(5/1/01 10:30:31 am)
| The Horrors of the Genre. :/|
A bit of a rant here, apologies to all.
I have been shopping around a script recently, trying to find a producer and, eventually, a financer. Much like in writing when one is trying to find an agent or a publisher, when a director is trying to get someone to finance her film, she has to have a previous work and the current script to show.
My reel (i.e. the film I use as a "demo" of my abilities) is a short film about a girl involved in the traditional music scene of her city. It's cute and sort of feel-good: lots of music and relationships. However, the script I am shopping is feature length, bronze-age and follows a fairly archtypial fairy tale format: a boy from one lifestyle falls for a girl from a very different lifestyle (in this case, the prince of a village falling for a wild girl of the forest) and tries to bring her to his side.
The looks I am getting from producers. Let me tell you. :P
They love my reel. They think it's cute and quirky and fun. But they barely get past the pitch of the script. As soon as I begin to explain that it isn't entirely realistic and is rooted a little more in mythology than in history, they bombard me with a thousand and one different film suggestions.
One producers told me that she wasn't sure the nudity would go over well with the kids.
I suspect part of my problem is that canadian studios are reluctant to put money into anything that hasn't an obvious wide appeal because they haven't the money to throw around and experiment with that the american studios do. But I'm feeling unfairly shut out...
... how should I be pitching an adult fairy tale? There isn't really an established genre for it yet, in film. I'm having trouble showing paralells to existing works, because they don't really exist. Even the producers who like and want to work with me on this project say I will be in a world of trouble getting financing, because it's a hard genre to sell. Where is the audience?
At this rate, it will be an online cookie drive to raise my production
Suggestions? Similar experiences with happy endings?
Charlotte (frustrated that a script that took me two years to wrtite might have to be pitched in favor of something more mainstream)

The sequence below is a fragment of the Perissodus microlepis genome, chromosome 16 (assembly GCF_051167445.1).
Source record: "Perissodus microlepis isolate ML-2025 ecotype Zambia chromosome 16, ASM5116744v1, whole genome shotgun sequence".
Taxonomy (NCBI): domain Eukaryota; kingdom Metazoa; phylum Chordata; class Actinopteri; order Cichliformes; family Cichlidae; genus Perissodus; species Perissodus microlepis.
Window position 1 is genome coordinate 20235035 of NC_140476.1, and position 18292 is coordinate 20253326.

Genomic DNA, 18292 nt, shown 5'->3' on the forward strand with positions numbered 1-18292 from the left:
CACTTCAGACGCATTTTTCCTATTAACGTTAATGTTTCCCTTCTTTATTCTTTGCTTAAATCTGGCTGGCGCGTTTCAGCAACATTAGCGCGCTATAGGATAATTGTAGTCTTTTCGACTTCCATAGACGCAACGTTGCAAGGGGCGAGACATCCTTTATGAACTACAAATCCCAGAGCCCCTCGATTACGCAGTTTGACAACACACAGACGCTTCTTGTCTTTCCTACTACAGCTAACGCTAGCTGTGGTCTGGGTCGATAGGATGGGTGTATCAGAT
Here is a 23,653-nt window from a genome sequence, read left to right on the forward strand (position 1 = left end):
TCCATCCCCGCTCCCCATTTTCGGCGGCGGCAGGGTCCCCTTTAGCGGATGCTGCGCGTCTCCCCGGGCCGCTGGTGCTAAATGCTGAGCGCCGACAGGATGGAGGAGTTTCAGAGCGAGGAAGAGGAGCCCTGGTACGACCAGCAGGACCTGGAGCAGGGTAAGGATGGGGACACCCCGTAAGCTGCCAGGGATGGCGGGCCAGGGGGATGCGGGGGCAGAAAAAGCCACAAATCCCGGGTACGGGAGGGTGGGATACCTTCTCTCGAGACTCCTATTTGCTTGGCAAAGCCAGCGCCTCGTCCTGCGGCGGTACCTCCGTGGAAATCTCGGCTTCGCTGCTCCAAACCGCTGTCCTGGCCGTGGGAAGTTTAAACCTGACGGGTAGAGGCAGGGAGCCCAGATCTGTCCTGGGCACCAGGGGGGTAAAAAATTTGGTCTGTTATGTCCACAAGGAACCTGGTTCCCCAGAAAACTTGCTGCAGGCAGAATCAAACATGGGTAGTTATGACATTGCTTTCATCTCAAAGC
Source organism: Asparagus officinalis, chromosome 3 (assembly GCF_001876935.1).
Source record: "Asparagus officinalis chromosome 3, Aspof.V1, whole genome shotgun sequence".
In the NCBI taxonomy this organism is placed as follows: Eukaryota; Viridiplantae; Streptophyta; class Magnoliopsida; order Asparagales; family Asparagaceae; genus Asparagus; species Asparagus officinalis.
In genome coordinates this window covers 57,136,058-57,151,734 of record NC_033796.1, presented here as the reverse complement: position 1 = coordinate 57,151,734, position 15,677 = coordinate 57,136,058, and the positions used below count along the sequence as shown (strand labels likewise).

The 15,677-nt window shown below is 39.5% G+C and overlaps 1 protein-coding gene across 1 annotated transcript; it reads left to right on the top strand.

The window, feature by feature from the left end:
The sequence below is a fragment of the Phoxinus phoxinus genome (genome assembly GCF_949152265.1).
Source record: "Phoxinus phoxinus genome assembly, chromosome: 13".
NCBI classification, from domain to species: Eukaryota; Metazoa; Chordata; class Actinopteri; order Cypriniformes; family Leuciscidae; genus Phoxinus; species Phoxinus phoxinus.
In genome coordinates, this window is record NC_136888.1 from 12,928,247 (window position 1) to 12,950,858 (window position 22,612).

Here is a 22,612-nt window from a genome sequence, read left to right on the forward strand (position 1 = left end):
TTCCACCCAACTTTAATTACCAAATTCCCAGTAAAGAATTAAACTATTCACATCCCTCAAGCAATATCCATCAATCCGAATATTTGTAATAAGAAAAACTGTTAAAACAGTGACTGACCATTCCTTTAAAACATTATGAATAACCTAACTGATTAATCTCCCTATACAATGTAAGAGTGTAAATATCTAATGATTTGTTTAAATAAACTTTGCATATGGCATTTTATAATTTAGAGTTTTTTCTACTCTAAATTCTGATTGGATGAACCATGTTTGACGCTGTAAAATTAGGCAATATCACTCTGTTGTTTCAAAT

(5/1/01 11:52:50 am)
| Not that I'm an expert ...|
My knowledge about the world of film could be squeezed into that hazelnut shell that held the dresses shining as the sun and moon without wrinkling either ... but I do know how you feel. When I was applying to grad schools, I spent as much of my time putting the right "spin" onto my field of study as anything else. You could certainly mention the resuurgence of interest in films with fairy tale themes when presenting your case (there was a gentleman at the Princeton conference who did nothing but fairy tale retellings from the American perspective ... I can't remember his name, but the movie thread should have it). That thread will probably have some other things that you could use as points of familiarity ... The idea sounds fascinating ... Maybe you could catch their interest by familiarizing them with "Clan of the Cave Bear" (I may be killing the title) ... set in a similiar period, and wildly popular. Sorry for the disorganization of the post ... hope it helps somehow.
(5/2/01 6:18:25 am)
| myth and magic in film|
I just read in the NY Times that someone has created a miniseries based on The Mists of Avalon that will debut on a cable network (TNT) in July, starring Angelica Huston, Julianna Margolies, and Joan Allen. If that's successful, it might help your case. You'll at least be able to point to another costume drama mixing history and myth.
My guess is that the success or failure of The Lord of the Rings is also going to have an impact on how many films with fantasy elements get made in the next few years.... And I suspect that to most of the people you're pitching your screenplay too, there's not a lot of difference between myth and fantasy.
Helen, I have the same problem talking about my work to anyone outside the tiny fish pond of genre publishing. The two "f words" that define my life and work -- "fantasy" and "feminism" -- have both fallen into such disrepute. Sigh...
(5/2/01 6:59:34 am)
| Re: myth and magic in film|
What timing! Recently, I spoke w/an indy CN animator about getting financial support for indy films... If it applies, you could mention the presence of *canadian content* - apparently, these are two magic pitch words for canadian producers (not sure what the producers perceive as salient CN cultural markers though. Do the characters say 'eh'/'hein' alot? Is it always snowing a la 'Mon Oncle Antoine' :P).
Also, have you tried looking for advice from indy film groups? If you're in the toronto area, drop me an e-mail and I'll direct you over to a couple artist run groups that would be happy to help you.
(5/2/01 7:48:47 am)
| Re: myth and magic in film|
Last fall I read an article about a "rumor" that there's
to be this large strike among writers for film and television this
year, and that companies will be looking for scripts, indie companies
will fly, etc, etc. It has something to do with the guilds and contracts
and compensation, I believe. Does anyone know more about this? If
this is true, this may indeed be a great year for pitching your
script! Maybe even going after those larger companies.